Partha Chakraborty is an Indian-born immigrant; a naturalized US Citizen since 2018. Educated in India and at Cornell University, Partha is currently an entrepreneur in water technologies, Blockchain, and wealth management in the US and in India. The views expressed are his own.
It is fashionable these days to pine over lack of equity at every turn. Concerns about actions taken ostensibly to further the cause of equity, especially when that means muzzling opinion on the hallowed grounds of higher learning, abound. A bigger question is relevant – is equity a goal august enough so we sacrifice foundational bedrocks of the American experience, viz., of equality and prosperity?
The answer is a resounding no as I see it.
I should know what it is to be on the wrong side of the tracks. I grew up in India, literally on the side of railroad tracks, in a household where both parents were refugees from Bangladesh; and, both were raised effectively as orphans. The house I grew up in for the first sixteen years had no plumbing nor water supply, no television, telephone or fridge either. Electricity would go out for hours on end, the house was badly flooded almost every monsoon. Drinking water supply was from a shared tube-well outside that risked being inundated during the worst flooding. My mother was sick from cancer for over thirty-seven years, and also from a laundry list of mental ailments she steadfastly refused to recognize. At school I was harassed and bullied every single day for a number of reasons, real and invented, beaten up almost once a week, till I was recognized as a good student and beating stopped. Fear of harassment, and being chronically sick, meant that I rarely ever went out of home as a child or a teenager, forget about having a circle of friends. My choice of college was driven by affordability first and foremost. I chose to the only national-level institute of higher learning, outside of the military, where they give a reasonable stipend that covers room and board to every student, plus free tuition – and I chose it solely because of that reason. I came to Cornell University for my graduate studies because that was the only Ivy League that offered me a full ride. After a reasonable decade in financial services, I had a life-changing medical event – two heart surgeries, including one open heart – twelve years back. In my ‘second life’ I chose to be an entrepreneur where the ride has been rocky but thrilling if unsettling at times.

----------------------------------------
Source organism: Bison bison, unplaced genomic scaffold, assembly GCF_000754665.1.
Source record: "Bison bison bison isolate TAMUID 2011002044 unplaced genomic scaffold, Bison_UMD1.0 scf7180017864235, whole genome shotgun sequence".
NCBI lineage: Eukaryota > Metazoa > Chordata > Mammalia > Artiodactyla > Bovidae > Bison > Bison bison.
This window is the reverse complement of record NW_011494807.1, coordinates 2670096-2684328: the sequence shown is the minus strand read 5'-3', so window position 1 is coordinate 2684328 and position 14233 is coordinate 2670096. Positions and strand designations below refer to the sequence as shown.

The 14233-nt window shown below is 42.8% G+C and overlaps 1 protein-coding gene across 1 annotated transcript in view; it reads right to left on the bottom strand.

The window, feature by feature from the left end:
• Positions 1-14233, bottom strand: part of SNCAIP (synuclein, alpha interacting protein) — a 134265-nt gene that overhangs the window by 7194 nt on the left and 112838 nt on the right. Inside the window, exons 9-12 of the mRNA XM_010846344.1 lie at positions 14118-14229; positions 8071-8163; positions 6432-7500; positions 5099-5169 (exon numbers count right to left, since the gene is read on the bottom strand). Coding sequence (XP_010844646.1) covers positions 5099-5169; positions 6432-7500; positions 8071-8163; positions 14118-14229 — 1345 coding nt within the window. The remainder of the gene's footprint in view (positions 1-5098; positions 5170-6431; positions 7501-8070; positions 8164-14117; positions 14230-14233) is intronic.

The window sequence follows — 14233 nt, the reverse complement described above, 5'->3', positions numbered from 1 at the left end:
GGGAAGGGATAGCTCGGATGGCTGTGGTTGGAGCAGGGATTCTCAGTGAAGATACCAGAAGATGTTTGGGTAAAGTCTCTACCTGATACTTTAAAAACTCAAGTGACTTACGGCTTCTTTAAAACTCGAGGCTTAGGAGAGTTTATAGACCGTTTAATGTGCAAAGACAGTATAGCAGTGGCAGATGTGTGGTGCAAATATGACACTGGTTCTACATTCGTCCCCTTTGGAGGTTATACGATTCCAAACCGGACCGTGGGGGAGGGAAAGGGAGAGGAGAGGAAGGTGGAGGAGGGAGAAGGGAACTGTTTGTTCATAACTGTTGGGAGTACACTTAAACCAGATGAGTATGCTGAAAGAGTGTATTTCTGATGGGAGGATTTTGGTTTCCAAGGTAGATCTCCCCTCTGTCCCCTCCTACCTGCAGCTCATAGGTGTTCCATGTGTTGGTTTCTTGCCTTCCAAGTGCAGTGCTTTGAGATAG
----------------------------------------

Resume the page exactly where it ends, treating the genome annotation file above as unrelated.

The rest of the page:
Always I dreamt. One vivid memory I have is that of an air-conditioner on the side of a factory by the train tracks. I jostled for space inside the unventilated compartment of a standing-room-only commuter train every time I came from Kolkata so I would be on the right side and by the window to catch a glimpse of the gleaming contraption. Later on, I used to count air-conditioners in homes, not ours, when my parents moved to a better neighborhood. During college, I used to travel to city center in Kolkata just to walk around tall office buildings and imagine how it was inside. I was turned away at the gates of swanky apartment complexes, more than once, when I visited people acquaintances through college or elsewhere; but I never stopped imagining living there. I was no different from the kids I grew up with, not a single one I can remember who did not aspire to just ‘get out’ one way or the other.
The world I grew up in did not have equity, and we knew that, but it had level playing field where it counted. That summarizes any progress I ever made.
The playing field was never level for me how many want it to be these days. I fondly remember the time ‘authorities’ decided to replace our leaking tin roof with a shiny new Asbestos one. Even in mid-80’s India, we knew of the dangers of asbestos as my mom was a life-long survivor of cancer. We also knew that new roof meant a better quality of life. Did it exacerbate mom’s health conditions? Possibly. Was she, and were we, absolutely thrilled to have new leak-proof roof? Absolutely. We knew where we stood, in the snaking queues at “Fair Price Ration Shops” for our weekly quota of rice, sugar, wheat, kerosene and cooking oil. We stood in line for medicine every time mom was admitted into hospital, even if the hospital could just arrange for its delivery but did not. We stood in the queue for public buses, forget about a cab or even a more expensive minibus. We stood in line for milk, watery from rehydrated milk power donated by other countries. I grew up in a world where trade-offs were known, visible and in your face every single day.
Even when we knew our spot in a world without equity, we never, repeat never, accepted it as a given forever. That is defeatism and my parents would never let me suffer from such an abomination.